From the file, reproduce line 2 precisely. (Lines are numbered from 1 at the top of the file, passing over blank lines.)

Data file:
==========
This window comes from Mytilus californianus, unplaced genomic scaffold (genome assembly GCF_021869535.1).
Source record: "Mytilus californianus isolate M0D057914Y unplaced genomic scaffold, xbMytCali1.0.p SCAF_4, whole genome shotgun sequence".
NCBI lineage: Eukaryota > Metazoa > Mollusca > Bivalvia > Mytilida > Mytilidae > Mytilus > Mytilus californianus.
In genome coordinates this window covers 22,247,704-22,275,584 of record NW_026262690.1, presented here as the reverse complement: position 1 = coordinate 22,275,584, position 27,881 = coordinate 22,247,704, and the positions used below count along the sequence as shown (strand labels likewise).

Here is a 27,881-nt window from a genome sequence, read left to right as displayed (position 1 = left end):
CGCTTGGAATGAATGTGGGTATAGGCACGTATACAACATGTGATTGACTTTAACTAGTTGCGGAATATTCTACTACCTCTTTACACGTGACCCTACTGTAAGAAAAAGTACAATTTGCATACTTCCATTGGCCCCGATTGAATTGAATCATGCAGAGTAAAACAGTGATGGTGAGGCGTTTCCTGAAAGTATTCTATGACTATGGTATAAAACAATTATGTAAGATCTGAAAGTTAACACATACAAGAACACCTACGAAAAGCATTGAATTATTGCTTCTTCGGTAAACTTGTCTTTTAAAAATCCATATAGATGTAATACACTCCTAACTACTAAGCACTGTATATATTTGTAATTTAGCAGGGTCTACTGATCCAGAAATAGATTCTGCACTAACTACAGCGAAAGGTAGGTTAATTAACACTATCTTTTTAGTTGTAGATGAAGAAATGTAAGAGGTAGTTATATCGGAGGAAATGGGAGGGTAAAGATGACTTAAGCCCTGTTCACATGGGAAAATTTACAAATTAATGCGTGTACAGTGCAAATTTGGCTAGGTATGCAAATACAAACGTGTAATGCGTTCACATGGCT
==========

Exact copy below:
Source record: "Mytilus californianus isolate M0D057914Y unplaced genomic scaffold, xbMytCali1.0.p SCAF_4, whole genome shotgun sequence".